Raman Spectrometer

Rm 210 NPIC

Horiba LabRam HR Micro Raman Spectrometer


Raman Spectroscopy is a non-destructive analytical technique which provides detailed information about chemical structure, phase and polymorphism, crystallinity and molecular interactions. It is based upon the interaction of light with molecular or crystal lattice vibrations within a material.

Raman is a light scattering technique, in which molecular vibrations or collective excitations in solids (phonons) scatter incident light from a high intensity laser light source. Most of the scattered light is at the same frequency as the laser (elastic) and is called Rayleigh scattering. A small amount of light (typically 10-6 – 10-7 from the laser intensity) is scattered at different frequencies (inelastic scattering), which depend on the chemical structure of the studied material – this is called Raman Scattering.

When the laser light interacts with vibrations or phonons in the sample, the frequency of the laser photons is shifted up or down. This so called Raman shift in frequency gives information about the phonon or vibrational modes in the material. Thus a Raman spectrum features a number of peaks with shifted frequencies that exactly correspond to the frequencies of the molecular or phonon vibrations. These peaks can correspond to specific molecular bond vibrations, such as C-C, C=C, N-O, C-H, O-H etc, or/and groups of bonds such as benzene ring breathing mode, polymer chain vibrations, lattice modes etc.

In a Raman micro spectrometer the sample is illuminated with a laser beam through an objective of the integrated research grade optical microscope. Light from the focal spot is collected in back reflected mode with the same high quality microscope objective and sent through a spectrograph. Frequencies close to the laser line, due to elastic Rayleigh scattering, are filtered out while the rest of the collected light is dispersed onto a two dimensional detector (spectroscopic quality CCD).

Raman scattering is complementary to IR absorption and both techniques provide vibrational spectra in the range of wavenumbers up to 4000 cm-1. Raman offers several advantages over IR, including:

  • Little or no sample preparation
  • Ease in analyzing aqueous solutions
  • High spatial and in-depth resolution due to employing visible and near IR lasers and confocal operation
  • Raman peaks are narrower, and overtone and combination bands are weak
  • Raman measures symmetric vibrations, which are week in the IR spectra
  • Raman detection range reaches below 400 cm-1 (not possible with IR)
  • Fundamental modes are measured, Raman bands can be easily related to chemical structure.


Nanomaterials, carbon materials, graphene, polymers, corrosion, pharmaceuticals, semiconductors, forensics, biology and medicine, environment and many others


  • General
    • High spatial and spectral resolutions
    • High sensitivity for speed and improved limits of detection
    • Full confocal performance– less than 2µm in depth resolution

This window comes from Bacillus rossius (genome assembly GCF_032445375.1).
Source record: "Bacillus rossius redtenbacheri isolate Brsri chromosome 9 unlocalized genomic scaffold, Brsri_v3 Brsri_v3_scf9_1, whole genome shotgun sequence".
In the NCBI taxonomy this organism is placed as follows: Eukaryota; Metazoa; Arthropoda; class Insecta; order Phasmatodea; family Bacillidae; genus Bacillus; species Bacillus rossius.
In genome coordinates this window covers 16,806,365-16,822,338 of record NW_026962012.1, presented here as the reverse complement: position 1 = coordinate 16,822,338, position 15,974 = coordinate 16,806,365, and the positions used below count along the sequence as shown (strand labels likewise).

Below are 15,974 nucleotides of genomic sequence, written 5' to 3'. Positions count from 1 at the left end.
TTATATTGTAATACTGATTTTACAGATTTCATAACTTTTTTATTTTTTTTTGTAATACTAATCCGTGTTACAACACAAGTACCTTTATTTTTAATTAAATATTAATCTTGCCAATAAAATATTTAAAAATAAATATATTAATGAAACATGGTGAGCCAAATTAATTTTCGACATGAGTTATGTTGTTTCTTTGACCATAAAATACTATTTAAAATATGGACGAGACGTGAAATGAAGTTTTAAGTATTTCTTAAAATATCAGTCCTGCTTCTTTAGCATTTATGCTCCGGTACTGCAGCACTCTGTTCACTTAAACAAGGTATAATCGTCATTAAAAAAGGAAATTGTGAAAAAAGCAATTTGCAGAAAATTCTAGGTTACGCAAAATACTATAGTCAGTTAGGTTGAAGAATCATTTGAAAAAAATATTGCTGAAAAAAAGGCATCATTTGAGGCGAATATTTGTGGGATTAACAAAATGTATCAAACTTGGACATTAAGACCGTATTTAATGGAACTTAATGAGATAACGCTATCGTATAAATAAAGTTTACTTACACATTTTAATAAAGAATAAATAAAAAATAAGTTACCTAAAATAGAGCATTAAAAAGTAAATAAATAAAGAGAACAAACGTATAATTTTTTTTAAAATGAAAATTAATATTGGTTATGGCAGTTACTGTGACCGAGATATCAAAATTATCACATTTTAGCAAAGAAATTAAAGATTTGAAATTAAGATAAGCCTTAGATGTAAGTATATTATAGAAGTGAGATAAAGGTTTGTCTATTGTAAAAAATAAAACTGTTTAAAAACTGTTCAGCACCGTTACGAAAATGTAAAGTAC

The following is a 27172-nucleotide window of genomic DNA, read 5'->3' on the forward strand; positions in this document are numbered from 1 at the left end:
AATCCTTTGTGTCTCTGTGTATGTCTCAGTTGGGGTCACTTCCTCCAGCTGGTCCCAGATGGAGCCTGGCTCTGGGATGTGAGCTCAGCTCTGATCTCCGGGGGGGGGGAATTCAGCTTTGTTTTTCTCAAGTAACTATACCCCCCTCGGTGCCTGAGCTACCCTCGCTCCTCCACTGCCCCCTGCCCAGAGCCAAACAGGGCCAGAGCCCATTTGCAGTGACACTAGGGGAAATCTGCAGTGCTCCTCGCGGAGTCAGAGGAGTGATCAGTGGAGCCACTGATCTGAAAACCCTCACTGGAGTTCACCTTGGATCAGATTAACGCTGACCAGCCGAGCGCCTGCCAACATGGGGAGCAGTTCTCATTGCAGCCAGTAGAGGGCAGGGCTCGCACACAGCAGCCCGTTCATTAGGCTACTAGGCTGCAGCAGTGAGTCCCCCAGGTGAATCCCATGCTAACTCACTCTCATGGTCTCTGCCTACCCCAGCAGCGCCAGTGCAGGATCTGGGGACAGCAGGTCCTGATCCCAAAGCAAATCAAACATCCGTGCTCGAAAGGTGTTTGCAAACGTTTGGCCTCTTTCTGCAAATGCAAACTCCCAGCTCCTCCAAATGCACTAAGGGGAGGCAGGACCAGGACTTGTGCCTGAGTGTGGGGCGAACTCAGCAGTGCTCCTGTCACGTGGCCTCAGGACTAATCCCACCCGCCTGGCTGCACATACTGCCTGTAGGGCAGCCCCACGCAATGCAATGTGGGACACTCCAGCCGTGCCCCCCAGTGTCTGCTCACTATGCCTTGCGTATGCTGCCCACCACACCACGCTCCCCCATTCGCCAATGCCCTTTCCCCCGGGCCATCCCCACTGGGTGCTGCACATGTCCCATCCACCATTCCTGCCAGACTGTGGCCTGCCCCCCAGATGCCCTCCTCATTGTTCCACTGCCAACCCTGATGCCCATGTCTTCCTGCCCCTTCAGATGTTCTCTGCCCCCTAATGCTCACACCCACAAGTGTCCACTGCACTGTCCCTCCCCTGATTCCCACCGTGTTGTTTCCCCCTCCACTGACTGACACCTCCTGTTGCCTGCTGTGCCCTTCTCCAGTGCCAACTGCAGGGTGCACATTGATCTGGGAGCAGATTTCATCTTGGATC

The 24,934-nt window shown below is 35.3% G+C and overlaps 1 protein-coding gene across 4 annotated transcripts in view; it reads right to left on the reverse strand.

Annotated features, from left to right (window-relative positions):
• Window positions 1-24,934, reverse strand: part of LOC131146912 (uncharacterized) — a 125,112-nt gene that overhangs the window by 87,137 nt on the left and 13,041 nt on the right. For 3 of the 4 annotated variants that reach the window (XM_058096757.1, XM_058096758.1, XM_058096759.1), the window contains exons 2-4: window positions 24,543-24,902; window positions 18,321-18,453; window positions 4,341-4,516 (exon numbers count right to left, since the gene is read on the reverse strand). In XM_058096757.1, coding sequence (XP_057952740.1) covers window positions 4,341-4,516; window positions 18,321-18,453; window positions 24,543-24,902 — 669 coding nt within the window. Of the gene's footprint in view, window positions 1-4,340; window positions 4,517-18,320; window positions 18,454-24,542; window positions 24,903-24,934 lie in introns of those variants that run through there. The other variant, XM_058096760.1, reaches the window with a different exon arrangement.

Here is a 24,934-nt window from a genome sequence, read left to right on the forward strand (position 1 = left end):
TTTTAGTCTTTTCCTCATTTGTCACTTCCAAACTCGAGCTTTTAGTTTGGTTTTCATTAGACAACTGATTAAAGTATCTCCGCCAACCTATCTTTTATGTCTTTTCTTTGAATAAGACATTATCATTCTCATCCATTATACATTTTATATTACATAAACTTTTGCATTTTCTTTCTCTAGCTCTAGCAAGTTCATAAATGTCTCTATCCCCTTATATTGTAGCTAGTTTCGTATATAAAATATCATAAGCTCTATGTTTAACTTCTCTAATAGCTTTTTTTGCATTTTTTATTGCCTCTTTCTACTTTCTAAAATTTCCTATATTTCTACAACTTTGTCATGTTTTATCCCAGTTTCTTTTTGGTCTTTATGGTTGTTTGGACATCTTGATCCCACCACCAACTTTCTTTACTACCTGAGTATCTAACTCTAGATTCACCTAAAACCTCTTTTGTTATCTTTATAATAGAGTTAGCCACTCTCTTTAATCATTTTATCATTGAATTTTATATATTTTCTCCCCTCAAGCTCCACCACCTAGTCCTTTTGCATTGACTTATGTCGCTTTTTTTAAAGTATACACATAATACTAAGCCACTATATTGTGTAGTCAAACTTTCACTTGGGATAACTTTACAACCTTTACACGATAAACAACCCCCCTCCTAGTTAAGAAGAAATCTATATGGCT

• Confocal Raman imaging
    • No sample preparation
    • Non-destructive testing and analysis
  • Lasers and optics
    • Frequency doubled Nd:YAG laser (532 nm/ 60 mW), air-cooled
    • Semiconductor diode laser (785 nm/ 100mW), air-cooled
    • Laser focal spot diameter: < 1 μm
    • Rayleigh cut off filters: edge filters allowing measurements above 100 cm-1
    • Laser intensity control with ND filters: 50%, 25%, 10 %, 1%, 0.1%, 00.1% transmission
    • Optics spectral range: 220 - 1600 nm
  • Optical microscope: Olympus BX41
  • Stage: motorized XYZ stage with PC and joystick control
    • Scan area 75 × 50 mm (X × Y)
    • Step size 0.1 μm
    • Allows automated acquisition of Raman maps
  • White light sources for reflected and transmitted light sample illumination
  • High Definition USB video camera for sample visualization and laser spot alignment
  • Microscope objectives (Olympus):
    • 10x, NA = 0.25, WD = 10.6 mm
    • 20x NA = 0.40, WD = 12 mm
    • 50x, NA = 0.75, WD = 0.37 mm
    • 100x, NA = 0.9, WD = 0.21 mm
    • 100x IR, NA = 0.75, WD = 3.5 mm (Leica)
  • Confocal coupling optics between microscope and spectrograph
    • Adjustable confocal pinhole (0 – 100 μm), software controlled to define accurately the size of the analyzed volume
    • Coupling optics to focus the Raman signal on the entrance slit of the spectrograph
    • Axial confocal performance: < 2 μm (dependent on pinhole size)
  • Spectrograph
    • Focal length: 800 mm
    • Gratings: 600 l/mm and 1200 l/mm (76 x 76 mm), mounted on a motorized turret, software controlled. Gratings can be interchanged without realignment
    • Spectral resolution: 0.35 cm-1/pixel (at 633 nm with 1800 l/mm grating)
  • Detector
    • Type: Back thinned CCD, Chip size 26.6 x 6.7 mm
    • Resolution: 1024x256 (pixel size 26x26 μm)
    • Operating temperature: -70 °C (Peltier cooled)
    • Spectral range: 200 - 1050 nm
    • Quantum efficiency: > 30 % between 500 and 800 nm
    • Typical read-out noise: 4 e- (rms)
    • Dark noise: < 0.002 e-/(pixel⋅s)
  • LabSpec 5 software for:
    • Instrument control and data acquisition
    • Data manipulation including Raman mapping and imaging
    • Includes macro programming capabilities